Shyness, cancer may be linked

November 10, 2006|By Jeremy Manier | Jeremy Manier,Chicago Tribune

Being shy and reluctant to take chances may keep you from meeting new people or changing careers, but could it also give you cancer?

That seemingly farfetched link is one focus of a University of Chicago research group that is trying to understand how temperament affects a wide range of health yardsticks. Some experts refer to the discipline by the unwieldy name of psychoneuroimmunology.

The group's most recent results, published last month in the journal Hormones and Behavior, suggest the relationship between shyness and cancer is real, though the study could not draw firm conclusions about why that is.

In this case, the medical payoff may have to await details that no one has nailed down. It's a commonly accepted idea that many bad health effects can stem from everyday stress. For chronically shy people, stress may arise simply from having to deal with unfamiliar situations.

But experts are unsure how that process actually plays out in the body, said Jason Yee, a graduate student in comparative human development and co-author of the University of Chicago paper.

"If we're going to find ways of improving health by improving psychological states, the best way is to accurately characterize what's going on," said Yee, who works with professor Martha McClintock, director of the University of Chicago's Institute for Mind and Biology.

The study began by measuring how willing individual female rats were as infants to explore an unfamiliar room. Researchers ranked the rats according to whether they were adventurous or timid in examining the room.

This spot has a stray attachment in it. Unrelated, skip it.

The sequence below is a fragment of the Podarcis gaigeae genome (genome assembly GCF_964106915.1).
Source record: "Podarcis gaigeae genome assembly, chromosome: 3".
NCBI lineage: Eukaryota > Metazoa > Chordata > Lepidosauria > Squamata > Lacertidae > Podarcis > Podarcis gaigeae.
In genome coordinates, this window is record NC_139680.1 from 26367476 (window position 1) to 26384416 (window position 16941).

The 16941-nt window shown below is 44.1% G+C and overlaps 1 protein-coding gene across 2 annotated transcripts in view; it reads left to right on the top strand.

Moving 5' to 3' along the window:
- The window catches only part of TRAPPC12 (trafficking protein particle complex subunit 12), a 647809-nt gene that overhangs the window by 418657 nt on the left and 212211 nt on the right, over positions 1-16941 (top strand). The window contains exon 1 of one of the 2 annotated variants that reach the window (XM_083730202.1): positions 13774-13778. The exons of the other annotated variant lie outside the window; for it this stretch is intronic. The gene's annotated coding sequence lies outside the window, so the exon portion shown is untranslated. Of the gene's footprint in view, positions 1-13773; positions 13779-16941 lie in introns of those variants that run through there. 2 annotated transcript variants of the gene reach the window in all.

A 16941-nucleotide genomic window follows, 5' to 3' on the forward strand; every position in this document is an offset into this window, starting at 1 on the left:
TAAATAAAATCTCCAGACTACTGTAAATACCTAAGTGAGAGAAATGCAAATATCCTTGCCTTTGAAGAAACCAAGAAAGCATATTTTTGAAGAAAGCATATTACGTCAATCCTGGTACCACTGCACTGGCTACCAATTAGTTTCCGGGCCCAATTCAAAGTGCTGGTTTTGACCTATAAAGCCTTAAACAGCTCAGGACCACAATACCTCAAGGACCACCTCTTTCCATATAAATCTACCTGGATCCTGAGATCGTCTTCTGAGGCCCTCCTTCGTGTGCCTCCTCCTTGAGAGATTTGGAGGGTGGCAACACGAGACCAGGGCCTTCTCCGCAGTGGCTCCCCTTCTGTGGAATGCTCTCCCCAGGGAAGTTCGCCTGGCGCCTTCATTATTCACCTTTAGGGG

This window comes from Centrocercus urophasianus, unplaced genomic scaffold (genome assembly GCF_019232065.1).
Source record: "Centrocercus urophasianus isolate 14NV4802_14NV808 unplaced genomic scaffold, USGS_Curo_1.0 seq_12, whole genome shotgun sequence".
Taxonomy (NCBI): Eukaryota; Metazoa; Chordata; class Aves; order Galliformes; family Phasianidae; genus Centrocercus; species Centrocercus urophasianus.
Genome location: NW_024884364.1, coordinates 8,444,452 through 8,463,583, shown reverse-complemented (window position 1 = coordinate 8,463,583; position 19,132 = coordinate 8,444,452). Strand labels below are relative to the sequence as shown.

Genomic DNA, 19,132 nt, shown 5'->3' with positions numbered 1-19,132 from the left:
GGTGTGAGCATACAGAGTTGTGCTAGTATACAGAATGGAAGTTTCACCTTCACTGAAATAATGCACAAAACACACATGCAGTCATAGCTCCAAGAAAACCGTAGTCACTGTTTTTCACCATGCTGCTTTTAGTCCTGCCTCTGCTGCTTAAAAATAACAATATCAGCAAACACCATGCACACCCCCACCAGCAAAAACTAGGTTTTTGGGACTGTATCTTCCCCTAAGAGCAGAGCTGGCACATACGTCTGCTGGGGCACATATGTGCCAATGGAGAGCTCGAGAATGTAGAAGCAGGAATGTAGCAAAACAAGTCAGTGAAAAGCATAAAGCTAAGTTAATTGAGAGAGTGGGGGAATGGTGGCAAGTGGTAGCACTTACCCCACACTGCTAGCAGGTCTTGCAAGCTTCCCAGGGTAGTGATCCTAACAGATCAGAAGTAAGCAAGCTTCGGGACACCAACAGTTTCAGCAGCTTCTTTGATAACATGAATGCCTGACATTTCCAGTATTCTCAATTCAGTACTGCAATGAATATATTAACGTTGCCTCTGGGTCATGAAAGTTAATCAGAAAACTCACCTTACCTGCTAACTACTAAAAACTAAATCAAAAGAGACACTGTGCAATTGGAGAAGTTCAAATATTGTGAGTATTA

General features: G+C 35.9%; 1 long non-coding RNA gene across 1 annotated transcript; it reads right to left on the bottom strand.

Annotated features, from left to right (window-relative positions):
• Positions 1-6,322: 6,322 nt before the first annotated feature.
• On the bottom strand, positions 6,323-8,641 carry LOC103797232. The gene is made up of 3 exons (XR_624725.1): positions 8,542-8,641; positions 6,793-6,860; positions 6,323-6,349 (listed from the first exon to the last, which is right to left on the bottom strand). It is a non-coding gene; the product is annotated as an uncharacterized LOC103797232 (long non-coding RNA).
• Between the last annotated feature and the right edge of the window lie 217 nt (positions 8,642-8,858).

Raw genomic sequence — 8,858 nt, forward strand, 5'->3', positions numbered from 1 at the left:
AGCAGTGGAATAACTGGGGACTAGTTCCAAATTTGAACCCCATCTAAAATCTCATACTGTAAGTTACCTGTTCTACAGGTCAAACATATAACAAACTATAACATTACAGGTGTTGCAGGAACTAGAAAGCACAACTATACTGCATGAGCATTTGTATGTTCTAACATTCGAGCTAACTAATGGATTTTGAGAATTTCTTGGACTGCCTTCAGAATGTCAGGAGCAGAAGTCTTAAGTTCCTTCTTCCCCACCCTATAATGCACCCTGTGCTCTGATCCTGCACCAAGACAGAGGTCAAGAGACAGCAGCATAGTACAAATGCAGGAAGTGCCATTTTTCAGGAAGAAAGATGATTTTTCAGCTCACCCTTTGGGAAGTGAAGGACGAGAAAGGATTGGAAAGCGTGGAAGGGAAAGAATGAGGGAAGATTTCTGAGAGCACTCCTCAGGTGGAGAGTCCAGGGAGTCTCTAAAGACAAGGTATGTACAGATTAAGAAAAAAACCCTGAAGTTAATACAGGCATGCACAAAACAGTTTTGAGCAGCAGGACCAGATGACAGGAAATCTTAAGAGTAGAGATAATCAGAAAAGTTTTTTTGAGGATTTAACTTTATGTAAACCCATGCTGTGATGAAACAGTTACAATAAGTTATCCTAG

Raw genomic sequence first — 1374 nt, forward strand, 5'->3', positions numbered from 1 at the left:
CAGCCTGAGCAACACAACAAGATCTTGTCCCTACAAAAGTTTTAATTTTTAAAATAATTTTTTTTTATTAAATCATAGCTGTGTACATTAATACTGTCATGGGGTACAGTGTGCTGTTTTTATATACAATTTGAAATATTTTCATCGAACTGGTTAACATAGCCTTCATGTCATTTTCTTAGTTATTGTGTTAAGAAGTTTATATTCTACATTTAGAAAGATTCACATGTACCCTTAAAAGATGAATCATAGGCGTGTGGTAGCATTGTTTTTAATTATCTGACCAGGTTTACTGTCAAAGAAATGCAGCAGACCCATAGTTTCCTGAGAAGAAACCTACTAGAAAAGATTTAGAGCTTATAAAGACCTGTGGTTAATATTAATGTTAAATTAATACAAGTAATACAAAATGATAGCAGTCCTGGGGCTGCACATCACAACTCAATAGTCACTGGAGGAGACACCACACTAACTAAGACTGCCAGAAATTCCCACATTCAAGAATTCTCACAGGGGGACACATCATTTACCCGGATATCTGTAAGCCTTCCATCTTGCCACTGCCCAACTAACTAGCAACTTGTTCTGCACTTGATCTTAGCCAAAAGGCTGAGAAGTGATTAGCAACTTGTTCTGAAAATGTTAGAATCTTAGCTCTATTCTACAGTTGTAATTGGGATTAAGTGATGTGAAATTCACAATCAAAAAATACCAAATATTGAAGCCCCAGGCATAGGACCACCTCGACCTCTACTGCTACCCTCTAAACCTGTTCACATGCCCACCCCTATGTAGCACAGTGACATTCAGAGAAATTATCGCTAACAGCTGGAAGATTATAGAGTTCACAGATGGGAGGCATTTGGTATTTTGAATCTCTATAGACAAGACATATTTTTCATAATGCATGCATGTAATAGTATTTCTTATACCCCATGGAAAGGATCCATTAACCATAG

The rodents all belonged to a strain that is prone to developing spontaneous mammary and pituitary tumors. But the team found that the rats that were timid as infants developed tumors sooner than the more daring rats and died about six months sooner.

That outcome seemed to fit what the researchers had seen in an earlier study of male rats, for whom shyness also was linked to shorter life spans. As it turned out, the link between shyness and cancer in females wasn't as clean as the team expected.

In theory, temperament has the potential to affect health through a straightforward causal chain. Apprehensive animals probably experience more stress in new situations, which would lead them to release more "stress hormones" that can damage cells and tissues. Over time, such responses could foster the genetic breakdowns that cause cells to go haywire and become cancerous.

The problem was that the shy rats didn't have higher levels of stress hormone than the freewheeling rodents. They had less.

Why? The researchers noticed that the rats that were more apprehensive also tended to have more irregular menstruation during adolescence. That could have skewed their levels of reproductive hormones, which can feed mammary tumors.

What caused the erratic menstrual cycles? The researchers don't know, but it could be that instead of shyness causing cancer, a separate aspect of the rats' physiology has a dual effect: It makes them shy and raises the risk of cancer.

Jeremy Manier writes for the Chicago Tribune.

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